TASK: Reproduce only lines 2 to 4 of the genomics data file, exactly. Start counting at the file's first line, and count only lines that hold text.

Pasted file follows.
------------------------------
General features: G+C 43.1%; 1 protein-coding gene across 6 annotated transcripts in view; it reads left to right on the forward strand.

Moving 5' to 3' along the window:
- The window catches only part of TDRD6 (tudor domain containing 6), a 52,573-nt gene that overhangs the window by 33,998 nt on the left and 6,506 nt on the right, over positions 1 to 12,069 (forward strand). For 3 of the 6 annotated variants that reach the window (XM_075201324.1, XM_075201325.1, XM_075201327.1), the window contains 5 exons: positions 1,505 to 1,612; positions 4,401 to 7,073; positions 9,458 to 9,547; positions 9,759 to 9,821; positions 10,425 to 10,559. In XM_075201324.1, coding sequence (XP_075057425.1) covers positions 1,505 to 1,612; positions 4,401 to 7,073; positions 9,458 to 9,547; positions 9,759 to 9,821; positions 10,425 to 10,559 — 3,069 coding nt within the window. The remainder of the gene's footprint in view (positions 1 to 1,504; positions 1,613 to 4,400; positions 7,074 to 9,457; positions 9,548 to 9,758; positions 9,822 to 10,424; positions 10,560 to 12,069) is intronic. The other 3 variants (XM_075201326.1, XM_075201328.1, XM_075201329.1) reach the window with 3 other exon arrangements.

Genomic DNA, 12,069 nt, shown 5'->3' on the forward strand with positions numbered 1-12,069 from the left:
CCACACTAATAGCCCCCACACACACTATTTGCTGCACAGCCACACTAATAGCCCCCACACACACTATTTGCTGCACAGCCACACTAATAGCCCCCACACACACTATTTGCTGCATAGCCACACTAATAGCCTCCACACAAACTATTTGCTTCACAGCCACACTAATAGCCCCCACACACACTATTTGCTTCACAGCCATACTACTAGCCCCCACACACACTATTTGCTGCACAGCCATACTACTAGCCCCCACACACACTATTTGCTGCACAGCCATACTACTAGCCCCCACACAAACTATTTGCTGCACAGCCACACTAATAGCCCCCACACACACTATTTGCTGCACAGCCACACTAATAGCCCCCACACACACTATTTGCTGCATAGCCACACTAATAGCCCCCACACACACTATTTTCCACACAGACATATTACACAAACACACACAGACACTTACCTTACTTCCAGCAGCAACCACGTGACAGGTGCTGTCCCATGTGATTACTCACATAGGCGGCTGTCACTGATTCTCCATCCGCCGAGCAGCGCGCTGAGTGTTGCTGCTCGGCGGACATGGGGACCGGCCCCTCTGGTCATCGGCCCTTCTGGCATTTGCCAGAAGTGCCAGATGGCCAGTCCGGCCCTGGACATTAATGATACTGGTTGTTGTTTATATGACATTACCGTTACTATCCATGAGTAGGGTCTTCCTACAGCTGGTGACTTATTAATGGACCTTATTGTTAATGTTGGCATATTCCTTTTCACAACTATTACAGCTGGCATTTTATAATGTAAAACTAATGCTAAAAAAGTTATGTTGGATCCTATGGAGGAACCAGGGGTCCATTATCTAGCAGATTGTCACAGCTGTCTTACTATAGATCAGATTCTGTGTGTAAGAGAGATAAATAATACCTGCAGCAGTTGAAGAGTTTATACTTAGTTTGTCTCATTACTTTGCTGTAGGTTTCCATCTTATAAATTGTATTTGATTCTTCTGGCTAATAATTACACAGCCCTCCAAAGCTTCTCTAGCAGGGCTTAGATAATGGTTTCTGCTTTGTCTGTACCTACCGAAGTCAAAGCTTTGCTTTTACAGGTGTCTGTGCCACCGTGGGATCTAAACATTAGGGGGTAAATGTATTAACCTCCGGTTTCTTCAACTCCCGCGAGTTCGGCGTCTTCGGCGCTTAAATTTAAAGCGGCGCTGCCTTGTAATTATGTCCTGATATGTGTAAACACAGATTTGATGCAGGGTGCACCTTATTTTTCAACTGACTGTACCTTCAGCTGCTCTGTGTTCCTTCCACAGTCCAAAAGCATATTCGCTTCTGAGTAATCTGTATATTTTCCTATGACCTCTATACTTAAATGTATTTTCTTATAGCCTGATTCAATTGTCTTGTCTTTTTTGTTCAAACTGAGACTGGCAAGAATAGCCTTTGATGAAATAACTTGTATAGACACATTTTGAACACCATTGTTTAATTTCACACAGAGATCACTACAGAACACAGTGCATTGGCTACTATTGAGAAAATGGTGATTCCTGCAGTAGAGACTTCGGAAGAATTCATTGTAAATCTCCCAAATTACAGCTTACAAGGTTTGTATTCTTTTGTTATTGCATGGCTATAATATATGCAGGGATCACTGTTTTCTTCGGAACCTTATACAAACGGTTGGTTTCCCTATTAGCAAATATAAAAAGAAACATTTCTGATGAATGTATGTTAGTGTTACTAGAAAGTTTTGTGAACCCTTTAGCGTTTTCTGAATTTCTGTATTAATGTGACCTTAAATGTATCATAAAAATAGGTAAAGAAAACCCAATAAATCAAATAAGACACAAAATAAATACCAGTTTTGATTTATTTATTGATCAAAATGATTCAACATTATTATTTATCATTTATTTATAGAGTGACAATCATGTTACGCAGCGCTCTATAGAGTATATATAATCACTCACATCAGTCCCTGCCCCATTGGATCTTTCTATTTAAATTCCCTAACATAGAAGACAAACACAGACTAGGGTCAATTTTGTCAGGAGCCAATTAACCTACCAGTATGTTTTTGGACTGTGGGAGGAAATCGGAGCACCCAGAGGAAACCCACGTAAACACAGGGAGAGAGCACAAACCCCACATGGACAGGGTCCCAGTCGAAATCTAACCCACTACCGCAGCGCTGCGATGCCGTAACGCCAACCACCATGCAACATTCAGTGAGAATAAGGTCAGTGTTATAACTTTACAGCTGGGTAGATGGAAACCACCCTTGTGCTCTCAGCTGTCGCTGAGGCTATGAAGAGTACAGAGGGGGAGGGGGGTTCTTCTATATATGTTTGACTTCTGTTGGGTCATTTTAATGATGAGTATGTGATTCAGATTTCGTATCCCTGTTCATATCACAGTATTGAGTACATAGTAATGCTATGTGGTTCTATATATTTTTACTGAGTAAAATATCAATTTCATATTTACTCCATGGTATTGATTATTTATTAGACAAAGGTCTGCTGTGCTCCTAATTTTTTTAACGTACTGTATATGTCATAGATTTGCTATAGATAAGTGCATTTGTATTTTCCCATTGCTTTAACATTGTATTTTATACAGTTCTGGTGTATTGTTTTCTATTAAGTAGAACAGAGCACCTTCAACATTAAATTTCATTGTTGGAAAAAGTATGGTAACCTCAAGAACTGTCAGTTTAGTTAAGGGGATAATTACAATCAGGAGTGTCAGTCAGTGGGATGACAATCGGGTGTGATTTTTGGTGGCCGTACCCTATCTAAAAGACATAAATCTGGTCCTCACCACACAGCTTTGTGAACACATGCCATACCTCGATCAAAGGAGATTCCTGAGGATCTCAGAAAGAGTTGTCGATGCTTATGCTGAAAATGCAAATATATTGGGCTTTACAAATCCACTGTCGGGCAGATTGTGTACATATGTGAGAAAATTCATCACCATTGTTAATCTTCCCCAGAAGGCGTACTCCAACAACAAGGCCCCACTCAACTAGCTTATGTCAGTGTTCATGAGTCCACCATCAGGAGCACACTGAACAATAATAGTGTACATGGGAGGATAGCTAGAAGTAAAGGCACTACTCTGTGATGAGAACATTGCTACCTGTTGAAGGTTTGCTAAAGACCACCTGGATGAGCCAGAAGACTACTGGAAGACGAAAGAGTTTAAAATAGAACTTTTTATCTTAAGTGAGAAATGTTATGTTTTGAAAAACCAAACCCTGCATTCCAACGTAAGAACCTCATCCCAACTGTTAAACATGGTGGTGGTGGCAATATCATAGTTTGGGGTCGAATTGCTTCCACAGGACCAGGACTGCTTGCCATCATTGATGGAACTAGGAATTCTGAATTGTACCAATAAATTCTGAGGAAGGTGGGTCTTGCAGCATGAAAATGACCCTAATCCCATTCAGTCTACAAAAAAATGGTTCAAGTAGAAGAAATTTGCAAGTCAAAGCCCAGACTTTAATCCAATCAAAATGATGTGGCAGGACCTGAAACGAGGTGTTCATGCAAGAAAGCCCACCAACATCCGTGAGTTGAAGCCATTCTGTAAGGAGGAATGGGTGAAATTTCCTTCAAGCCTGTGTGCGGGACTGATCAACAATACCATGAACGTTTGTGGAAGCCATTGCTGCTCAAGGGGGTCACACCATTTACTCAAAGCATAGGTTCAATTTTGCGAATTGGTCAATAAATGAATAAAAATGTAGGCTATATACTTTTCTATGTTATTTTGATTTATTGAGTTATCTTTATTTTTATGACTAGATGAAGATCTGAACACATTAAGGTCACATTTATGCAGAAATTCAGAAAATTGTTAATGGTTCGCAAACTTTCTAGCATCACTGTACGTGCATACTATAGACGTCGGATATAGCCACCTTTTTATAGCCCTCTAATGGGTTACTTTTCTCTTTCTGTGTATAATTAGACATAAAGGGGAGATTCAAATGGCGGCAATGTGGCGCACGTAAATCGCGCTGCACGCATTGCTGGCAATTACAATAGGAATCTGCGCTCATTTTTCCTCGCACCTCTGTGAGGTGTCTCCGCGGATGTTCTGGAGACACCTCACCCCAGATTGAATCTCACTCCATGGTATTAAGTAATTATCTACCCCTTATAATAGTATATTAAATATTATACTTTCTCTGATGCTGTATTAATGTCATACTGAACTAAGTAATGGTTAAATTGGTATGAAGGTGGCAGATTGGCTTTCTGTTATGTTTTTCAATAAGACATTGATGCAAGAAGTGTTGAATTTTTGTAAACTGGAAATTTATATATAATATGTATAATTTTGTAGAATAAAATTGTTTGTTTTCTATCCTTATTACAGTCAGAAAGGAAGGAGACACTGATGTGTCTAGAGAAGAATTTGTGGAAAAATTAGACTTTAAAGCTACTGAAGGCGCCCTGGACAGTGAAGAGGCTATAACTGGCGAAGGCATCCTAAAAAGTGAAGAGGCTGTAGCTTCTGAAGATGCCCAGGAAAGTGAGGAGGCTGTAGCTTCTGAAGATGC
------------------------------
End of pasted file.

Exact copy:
Moving 5' to 3' along the window:
- The window catches only part of TDRD6 (tudor domain containing 6), a 52,573-nt gene that overhangs the window by 33,998 nt on the left and 6,506 nt on the right, over positions 1 to 12,069 (forward strand). For 3 of the 6 annotated variants that reach the window (XM_075201324.1, XM_075201325.1, XM_075201327.1), the window contains 5 exons: positions 1,505 to 1,612; positions 4,401 to 7,073; positions 9,458 to 9,547; positions 9,759 to 9,821; positions 10,425 to 10,559. In XM_075201324.1, coding sequence (XP_075057425.1) covers positions 1,505 to 1,612; positions 4,401 to 7,073; positions 9,458 to 9,547; positions 9,759 to 9,821; positions 10,425 to 10,559 — 3,069 coding nt within the window. The remainder of the gene's footprint in view (positions 1 to 1,504; positions 1,613 to 4,400; positions 7,074 to 9,457; positions 9,548 to 9,758; positions 9,822 to 10,424; positions 10,560 to 12,069) is intronic. The other 3 variants (XM_075201326.1, XM_075201328.1, XM_075201329.1) reach the window with 3 other exon arrangements.

Genomic DNA, 12,069 nt, shown 5'->3' on the forward strand with positions numbered 1-12,069 from the left: